By Jon Herskovitz
AUSTIN, Texas (Reuters) – A Texas man who survived a deadly domestic attack hatched by his son is pushing the state to grant clemency to the condemned man, although it has never spared a death row inmate solely at the formal request of the victim’s family.
Thomas “Bart” Whitaker is set to be put to death by lethal injection on Feb. 22 for masterminding a 2003 plot near Houston that left his mother Tricia, 51, and brother Keith, 19, dead and his father Kent with a bullet wound near his heart.
In the 31 states with capital punishment, district attorneys make the decision whether to seek death, balancing the punishment that they consider best serves society with the wishes of the victim’s family. In this case, the local Texas prosecutors pursued death and jurors decided Bart Whitaker, 38, deserved to be executed.
His father, a 69-year-old devout Christian and retired executive, says if that penalty is implemented, it will only intensify his pain.
“I am going to be thrown into a deeper grief at the hands of the state of Texas, in the name of justice,” Kent Whitaker said last week, after a 30-minute meeting with the chairman of the Texas Board of Pardons and Paroles in Austin.
Whitaker says his son has been a model inmate and has provided letters from death row prison guards to back him up. According to the clemency petition, Kent Whitaker, his relatives and his wife’s family do not want Texas to execute Bart.
The panel’s decision is due on Tuesday, two days before the execution. If it recommends commuting the death sentence to life in prison, Governor Greg Abbott, a Republican, would make the final decision.
Tim Cole, an assistant professor of law at the University of North Texas Dallas College of Law and a former Texas district attorney, said the case points to a major flaw in the U.S. capital punishment system.
With no consistent criteria for prosecutors on whether they should seek execution, he said, the system is arbitrary.
“It is completely up to that one person, the district attorney, to seek death or not,” he said.
The Whitaker case is an outlier, however. In many cases, family members want the district attorney to seek the maximum punishment, Cole said.
Since the U.S. Supreme Court reinstated the death penalty in 1976, clemency at the request of a forgiving victim’s family has been almost unheard of, according to the non-profit Death Penalty Information Center, which monitors U.S. capital punishment. It did happen in Georgia in 1990, the group said.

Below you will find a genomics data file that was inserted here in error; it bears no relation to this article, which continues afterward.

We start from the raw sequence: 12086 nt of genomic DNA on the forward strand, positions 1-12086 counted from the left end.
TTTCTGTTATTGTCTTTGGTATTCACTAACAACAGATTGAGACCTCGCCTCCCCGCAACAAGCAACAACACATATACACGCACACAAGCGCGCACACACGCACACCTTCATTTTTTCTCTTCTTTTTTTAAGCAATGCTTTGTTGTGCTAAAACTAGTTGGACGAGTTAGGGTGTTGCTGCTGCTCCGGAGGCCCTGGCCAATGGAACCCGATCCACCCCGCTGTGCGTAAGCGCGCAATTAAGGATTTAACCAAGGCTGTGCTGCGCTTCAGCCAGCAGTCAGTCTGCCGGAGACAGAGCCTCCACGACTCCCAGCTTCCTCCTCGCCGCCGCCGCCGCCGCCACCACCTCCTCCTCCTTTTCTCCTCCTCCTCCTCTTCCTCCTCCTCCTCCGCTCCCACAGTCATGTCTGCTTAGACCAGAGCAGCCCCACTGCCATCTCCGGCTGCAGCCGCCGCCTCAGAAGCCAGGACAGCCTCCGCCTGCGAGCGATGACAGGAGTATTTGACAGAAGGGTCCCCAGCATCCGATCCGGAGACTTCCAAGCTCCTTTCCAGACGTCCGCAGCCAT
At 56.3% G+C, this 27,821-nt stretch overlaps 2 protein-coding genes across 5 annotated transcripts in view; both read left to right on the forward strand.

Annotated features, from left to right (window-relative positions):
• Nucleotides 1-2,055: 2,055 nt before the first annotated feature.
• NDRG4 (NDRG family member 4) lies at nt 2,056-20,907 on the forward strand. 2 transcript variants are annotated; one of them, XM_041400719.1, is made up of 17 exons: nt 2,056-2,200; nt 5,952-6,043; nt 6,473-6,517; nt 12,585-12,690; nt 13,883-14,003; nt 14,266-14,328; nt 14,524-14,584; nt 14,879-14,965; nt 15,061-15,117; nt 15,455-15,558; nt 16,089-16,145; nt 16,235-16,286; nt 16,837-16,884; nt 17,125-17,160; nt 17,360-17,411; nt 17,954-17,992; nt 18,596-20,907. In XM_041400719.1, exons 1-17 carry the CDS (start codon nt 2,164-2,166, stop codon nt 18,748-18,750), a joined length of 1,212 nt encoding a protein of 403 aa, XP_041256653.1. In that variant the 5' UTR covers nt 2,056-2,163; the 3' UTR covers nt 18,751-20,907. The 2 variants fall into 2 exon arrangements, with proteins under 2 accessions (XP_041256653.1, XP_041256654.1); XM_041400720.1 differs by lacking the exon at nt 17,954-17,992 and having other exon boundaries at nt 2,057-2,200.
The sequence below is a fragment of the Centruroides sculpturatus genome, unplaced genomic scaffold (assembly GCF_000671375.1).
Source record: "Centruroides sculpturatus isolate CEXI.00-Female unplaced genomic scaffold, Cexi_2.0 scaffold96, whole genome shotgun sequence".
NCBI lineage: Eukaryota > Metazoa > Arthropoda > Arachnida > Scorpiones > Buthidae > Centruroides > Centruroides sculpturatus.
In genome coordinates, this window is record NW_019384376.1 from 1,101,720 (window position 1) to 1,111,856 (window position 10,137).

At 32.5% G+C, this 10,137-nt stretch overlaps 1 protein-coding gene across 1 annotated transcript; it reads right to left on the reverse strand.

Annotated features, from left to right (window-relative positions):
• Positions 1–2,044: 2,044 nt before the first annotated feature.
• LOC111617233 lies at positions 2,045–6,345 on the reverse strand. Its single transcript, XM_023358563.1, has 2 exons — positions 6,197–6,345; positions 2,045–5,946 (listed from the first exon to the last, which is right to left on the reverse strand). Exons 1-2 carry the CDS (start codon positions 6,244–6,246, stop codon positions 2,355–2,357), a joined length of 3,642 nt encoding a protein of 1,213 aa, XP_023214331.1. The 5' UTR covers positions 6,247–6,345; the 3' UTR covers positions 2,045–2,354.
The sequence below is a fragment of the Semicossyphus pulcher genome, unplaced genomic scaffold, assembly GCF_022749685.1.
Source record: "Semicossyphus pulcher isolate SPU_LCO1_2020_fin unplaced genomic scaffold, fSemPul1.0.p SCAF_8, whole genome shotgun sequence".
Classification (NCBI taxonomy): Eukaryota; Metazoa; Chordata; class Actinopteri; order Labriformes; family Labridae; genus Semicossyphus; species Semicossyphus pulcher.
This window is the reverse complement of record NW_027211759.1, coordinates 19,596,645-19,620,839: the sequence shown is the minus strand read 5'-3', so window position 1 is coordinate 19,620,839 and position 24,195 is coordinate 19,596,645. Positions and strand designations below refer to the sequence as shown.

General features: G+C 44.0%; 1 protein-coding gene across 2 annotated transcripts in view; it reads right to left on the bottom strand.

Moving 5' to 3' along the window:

It is far more common for courts to halt executions for reasons ranging from doubts over guilt to procedural problems with prosecutions than it is for a governor to grant clemency.
Money may have motivated Bart Whitaker to plan to murder his family with the help of two other men, court documents showed. One of those men, his roommate Chris Brashear, shot the father, mother and brother after the family returned from a dinner out.
He shot Bart in the bicep to make it look he had also been attacked, court documents said. The two other men helped prosecutors pin the crime on Whitaker and were not sentenced to death.
Local prosecutors said they considered the family’s views but stood by Whitaker’s sentence as appropriate for such a brutal crime.
“We represent all of the community. It is not just one person we represent,” said Fred Felcman, first assistant district attorney for the Fort Bend County District Attorney’s Office. “Legally, justice says that he should be executed.”
Felcman believes Bart Whitaker is a sociopath and a master manipulator.
In the clemency petition, Kent Whitaker recalled lying in his hospital bed and facing the choice of slipping into despair or offering his son forgiveness. He said his faith led him to the latter option, which he hopes will sway Texas officials.
“We are not asking them to forgive him, or to let him go,” he added. “We just want them to let him live.”
(Reporting by Jon Herskovitz; Editing by Colleen Jenkins and Rosalba O’Brien)